Why the Detroit Lions Should Be 4-0... and Why They're Actually 0-4

Dean Holden@@Dean_HoldenAnalyst IOctober 5, 2010

Fun fact: Shaun Hill had as many rushing yards on one play against the Packers as Mike Vick had in a game against Detroit.
Fun fact: Shaun Hill had as many rushing yards on one play against the Packers as Mike Vick had in a game against Detroit.Jonathan Daniel/Getty Images

After watching four games of Detroit Lions football, a very important fact has dawned on me.

The Lions, after so many years of losing, are allergic to leads.

Seriously, think about it. They seem to avoid taking the lead in any football game, and when they do have them, they have a violent reaction that gets it away from them in the most efficient way possible.

The Lions lead by a touchdown, the Vikings will be forced to punt...two plays later, the score is 7-7.

The Lions lead by 11, it's almost halftime...90 seconds later, that lead is one point, and their starting quarterback is out indefinitely.

The Lions dominate the Green Bay Packers at Lambeau Field, moving the ball at will and winning the turnover battle. After holding the Packers' offense scoreless the entire second half, they drive into Green Bay territory with a two-point deficit, punt, and never get the ball back.

See, if it's not a lethal allergy to leads, how do you explain the Lions being 0-4 after playing at or above the level of their competition each game?

Believe it or not, there's a good reason for every game, why the Lions should have won, and why they didn't. And no, it's not really an allergy.

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Let's take it game-by-game.

Week 1 at Chicago Bears

Why the Lions Should Have Won

Everybody expects me to go sour grapes on Calvin Johnson's non-TD, and while it's true that the Lions could have won on that play, that's not where the Lions played their best football that day.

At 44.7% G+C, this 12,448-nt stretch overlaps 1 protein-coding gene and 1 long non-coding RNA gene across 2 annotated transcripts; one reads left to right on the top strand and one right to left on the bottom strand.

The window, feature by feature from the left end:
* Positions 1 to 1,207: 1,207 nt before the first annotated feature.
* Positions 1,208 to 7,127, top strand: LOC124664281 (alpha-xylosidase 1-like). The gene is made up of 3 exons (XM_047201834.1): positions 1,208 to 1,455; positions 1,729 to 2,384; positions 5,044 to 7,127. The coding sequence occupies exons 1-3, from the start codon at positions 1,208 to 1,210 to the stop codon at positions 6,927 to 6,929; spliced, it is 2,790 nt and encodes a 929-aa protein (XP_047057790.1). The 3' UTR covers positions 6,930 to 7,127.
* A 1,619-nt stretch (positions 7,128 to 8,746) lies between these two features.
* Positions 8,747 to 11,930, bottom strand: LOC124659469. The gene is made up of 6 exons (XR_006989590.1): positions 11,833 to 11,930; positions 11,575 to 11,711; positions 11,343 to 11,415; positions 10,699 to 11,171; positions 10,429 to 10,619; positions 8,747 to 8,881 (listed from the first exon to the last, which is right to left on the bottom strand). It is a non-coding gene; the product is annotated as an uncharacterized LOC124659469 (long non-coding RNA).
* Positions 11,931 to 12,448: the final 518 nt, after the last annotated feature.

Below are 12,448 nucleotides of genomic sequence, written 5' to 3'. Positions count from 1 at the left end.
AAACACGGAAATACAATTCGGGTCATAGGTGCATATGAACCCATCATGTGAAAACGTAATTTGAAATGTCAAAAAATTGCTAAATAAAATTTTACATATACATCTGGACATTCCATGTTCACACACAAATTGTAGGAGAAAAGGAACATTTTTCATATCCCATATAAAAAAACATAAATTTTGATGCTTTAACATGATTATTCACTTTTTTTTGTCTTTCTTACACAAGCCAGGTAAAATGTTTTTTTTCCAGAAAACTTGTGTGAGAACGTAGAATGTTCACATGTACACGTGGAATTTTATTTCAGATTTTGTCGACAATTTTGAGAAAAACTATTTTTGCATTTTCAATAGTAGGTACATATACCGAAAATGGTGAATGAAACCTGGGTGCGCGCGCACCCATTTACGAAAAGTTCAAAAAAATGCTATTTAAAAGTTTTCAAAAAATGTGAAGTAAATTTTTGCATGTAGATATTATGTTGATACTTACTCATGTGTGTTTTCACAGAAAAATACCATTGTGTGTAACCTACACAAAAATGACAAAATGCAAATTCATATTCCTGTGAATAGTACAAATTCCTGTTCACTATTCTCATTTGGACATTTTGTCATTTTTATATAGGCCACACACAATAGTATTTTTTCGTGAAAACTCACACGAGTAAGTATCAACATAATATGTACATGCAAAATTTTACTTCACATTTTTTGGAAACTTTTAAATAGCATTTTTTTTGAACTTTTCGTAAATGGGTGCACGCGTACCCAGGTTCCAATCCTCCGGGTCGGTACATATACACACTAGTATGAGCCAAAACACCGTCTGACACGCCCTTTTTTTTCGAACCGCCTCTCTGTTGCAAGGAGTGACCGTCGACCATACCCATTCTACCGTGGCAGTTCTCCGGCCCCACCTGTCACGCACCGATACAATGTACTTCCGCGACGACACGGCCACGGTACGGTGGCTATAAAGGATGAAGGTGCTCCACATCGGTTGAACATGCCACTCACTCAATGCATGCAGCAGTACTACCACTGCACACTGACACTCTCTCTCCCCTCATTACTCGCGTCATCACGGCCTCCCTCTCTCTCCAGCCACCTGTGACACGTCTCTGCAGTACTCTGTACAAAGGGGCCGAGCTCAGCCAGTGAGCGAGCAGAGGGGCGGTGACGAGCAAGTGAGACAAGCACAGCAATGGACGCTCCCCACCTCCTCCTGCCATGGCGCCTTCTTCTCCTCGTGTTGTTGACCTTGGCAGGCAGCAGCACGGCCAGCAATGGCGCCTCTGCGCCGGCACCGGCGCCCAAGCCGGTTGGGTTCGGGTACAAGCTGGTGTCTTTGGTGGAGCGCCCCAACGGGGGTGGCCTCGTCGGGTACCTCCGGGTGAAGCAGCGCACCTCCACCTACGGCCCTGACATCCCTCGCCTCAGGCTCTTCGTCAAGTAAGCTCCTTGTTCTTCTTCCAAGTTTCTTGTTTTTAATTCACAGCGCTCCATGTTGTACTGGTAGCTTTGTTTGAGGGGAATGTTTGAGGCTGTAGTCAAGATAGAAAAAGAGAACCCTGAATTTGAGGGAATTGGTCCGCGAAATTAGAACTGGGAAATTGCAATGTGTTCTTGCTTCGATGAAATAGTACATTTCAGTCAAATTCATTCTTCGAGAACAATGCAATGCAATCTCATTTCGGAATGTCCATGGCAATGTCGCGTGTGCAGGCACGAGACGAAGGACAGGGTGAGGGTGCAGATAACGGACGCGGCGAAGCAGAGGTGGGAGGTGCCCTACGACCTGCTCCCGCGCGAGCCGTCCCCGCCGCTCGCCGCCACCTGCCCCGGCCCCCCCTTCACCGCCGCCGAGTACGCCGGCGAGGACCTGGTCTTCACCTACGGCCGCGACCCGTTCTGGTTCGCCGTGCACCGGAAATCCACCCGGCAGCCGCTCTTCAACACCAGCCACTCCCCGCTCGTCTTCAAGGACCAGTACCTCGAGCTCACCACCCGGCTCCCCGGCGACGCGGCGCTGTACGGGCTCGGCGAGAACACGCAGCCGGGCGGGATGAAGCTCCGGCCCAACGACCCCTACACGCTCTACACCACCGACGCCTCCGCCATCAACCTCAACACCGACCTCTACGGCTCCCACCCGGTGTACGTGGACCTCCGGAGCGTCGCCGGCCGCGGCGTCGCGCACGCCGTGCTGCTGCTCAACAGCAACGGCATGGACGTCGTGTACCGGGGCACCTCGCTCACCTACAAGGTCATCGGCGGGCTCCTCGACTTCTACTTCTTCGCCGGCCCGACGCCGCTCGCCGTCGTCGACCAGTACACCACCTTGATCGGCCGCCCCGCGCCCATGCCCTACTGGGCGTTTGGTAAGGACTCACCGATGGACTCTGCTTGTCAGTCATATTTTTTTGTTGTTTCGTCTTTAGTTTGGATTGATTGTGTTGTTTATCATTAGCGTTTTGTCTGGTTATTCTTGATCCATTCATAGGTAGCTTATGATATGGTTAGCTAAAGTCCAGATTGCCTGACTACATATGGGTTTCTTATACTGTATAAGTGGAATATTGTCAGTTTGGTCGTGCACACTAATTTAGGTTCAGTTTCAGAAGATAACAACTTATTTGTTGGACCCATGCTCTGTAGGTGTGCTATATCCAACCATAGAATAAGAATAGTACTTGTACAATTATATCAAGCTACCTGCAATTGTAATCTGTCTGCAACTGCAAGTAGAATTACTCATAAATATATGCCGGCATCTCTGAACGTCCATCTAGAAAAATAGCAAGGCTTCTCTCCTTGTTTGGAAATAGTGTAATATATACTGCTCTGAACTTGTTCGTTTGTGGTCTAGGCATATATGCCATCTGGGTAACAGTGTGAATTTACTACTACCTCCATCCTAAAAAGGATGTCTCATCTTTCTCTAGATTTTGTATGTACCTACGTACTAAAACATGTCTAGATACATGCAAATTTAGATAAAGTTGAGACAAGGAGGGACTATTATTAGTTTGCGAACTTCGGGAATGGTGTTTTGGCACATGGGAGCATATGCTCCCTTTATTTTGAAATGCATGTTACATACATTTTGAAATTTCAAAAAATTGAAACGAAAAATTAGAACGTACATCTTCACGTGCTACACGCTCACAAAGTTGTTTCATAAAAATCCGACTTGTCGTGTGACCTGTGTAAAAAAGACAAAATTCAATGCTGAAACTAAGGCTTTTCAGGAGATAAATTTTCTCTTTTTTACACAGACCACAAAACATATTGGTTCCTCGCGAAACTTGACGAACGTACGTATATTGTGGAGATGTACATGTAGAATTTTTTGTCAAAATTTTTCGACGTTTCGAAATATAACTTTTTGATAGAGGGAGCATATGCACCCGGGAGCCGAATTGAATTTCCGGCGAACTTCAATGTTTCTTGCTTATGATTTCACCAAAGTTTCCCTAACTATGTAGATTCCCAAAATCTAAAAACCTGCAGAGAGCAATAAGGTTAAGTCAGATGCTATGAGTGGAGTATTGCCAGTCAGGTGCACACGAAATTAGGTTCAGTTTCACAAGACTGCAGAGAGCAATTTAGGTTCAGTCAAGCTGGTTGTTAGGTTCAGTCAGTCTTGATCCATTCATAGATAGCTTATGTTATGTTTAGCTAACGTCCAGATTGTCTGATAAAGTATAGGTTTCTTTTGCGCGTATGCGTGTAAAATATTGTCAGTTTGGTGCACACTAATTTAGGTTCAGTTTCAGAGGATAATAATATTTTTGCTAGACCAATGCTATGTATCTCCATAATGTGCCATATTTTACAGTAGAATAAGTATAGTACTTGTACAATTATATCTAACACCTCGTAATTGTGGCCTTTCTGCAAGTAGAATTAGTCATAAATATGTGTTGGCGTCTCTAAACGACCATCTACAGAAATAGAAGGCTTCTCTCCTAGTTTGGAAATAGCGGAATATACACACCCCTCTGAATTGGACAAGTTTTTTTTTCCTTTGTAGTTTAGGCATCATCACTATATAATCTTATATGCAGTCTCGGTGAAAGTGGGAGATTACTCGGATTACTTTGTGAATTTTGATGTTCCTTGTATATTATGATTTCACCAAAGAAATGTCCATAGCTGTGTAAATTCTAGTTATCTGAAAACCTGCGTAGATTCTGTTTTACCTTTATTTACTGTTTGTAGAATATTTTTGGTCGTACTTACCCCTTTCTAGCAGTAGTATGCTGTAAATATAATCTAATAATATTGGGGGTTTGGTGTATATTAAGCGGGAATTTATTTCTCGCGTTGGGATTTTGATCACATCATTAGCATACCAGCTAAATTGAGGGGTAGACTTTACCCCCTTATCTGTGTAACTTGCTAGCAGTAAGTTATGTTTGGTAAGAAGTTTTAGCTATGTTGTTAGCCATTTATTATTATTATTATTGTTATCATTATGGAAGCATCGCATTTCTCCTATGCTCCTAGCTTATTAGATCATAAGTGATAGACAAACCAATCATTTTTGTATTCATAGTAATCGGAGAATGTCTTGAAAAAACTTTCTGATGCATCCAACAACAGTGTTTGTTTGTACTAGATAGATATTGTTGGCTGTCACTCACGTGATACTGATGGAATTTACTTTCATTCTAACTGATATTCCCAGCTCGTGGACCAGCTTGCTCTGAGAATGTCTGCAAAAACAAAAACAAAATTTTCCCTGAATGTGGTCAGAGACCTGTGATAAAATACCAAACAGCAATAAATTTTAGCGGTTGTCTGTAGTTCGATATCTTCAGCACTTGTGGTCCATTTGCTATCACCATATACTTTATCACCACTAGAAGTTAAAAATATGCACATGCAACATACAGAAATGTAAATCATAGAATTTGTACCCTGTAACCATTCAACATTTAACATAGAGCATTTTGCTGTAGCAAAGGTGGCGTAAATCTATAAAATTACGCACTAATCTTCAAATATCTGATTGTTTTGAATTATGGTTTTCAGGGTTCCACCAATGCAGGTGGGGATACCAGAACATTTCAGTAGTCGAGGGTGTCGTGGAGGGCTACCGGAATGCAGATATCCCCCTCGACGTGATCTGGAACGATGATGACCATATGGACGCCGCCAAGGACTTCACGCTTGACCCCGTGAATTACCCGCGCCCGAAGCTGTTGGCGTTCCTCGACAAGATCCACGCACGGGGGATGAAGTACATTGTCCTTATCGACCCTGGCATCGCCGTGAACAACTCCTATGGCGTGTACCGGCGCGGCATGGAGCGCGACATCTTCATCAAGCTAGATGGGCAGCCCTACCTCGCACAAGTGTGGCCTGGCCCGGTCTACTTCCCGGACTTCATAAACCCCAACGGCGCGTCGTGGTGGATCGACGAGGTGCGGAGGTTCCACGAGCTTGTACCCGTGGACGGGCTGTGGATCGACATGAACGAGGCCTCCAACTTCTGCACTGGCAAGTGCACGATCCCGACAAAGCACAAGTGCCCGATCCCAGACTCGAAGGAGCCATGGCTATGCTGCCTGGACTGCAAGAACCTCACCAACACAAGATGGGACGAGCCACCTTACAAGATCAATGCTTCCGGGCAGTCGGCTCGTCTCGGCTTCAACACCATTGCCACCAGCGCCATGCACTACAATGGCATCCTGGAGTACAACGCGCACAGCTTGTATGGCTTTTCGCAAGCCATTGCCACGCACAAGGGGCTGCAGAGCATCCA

Detroit's defense was dominant all day, especially in the second half. Of Chicago's seven drives in the second half, five started closer than Chicago's 35-yard line. Two started in Lions' territory. One started a yard away from a touchdown.

Only the last one, which started at the Chicago 44-yard line, resulted in any points. Had the Lions gotten anything going offensively in the second half, the game would have been much different.

Why the Lions Lost

No, I'm not blaming the refs. We're past that.

I'm blaming the offense for the first 28 minutes of the second half. Granted, I know it's hard to rally after your leader and supposed franchise savior gets sidelined after playing 1/32 of a season, but all they needed was one.

With the way the defense was playing—and on basically zero rest between shifts, I might add—one scoring drive would have been enough to put the game away. Sure, they almost got it in the closing seconds, but what about the two whole quarters prior to that?

Week 2 vs. Philadelphia Eagles

Why the Lions Should Have Won

For all the talk about Michael Vick's kilowatt-hour consumption, it's easy to overlook how the Eagles were nearly beaten by the Lions, and that Vick was sacked six times in that game, coughing up a fumble on one.

In large part, the defense played well, if you subtract the major mistakes and the big plays.

Which, of course, is a ridiculous assessment, like saying the Detroit Tigers would have won if you subtract all Tiger errors and opponents' home runs. But the point is that the Lions didn't lack the talent to stop the Eagles, they lacked the consistency.

Oh, it's probably also worth noting that the Lions had the leading passer (Shaun Hill), receiver (Jahvid Best), and all-around offensive player (Best) in the game, and that they out-gained the Eagles in the game.

Why the Lions Lost

It wasn't so much that the Eagles just drove the ball at will, though. It's that they would gain a yard, lose four, then gain 30. Too many mistakes.

But more importantly, the offense stood dormant for most of the game, especially in the second half when the defense was making stops. The Lions failed to take advantage of numerous opportunities to come back in the game.

That is, of course, until they dug an 18-point deficit, then the offense woke up with five minutes to go and scored two touchdowns. Then, after recovering an onside kick, and with just under two minutes to go and a timeout, the Lions needed about 25 yards to be in range for a game-tying field goal.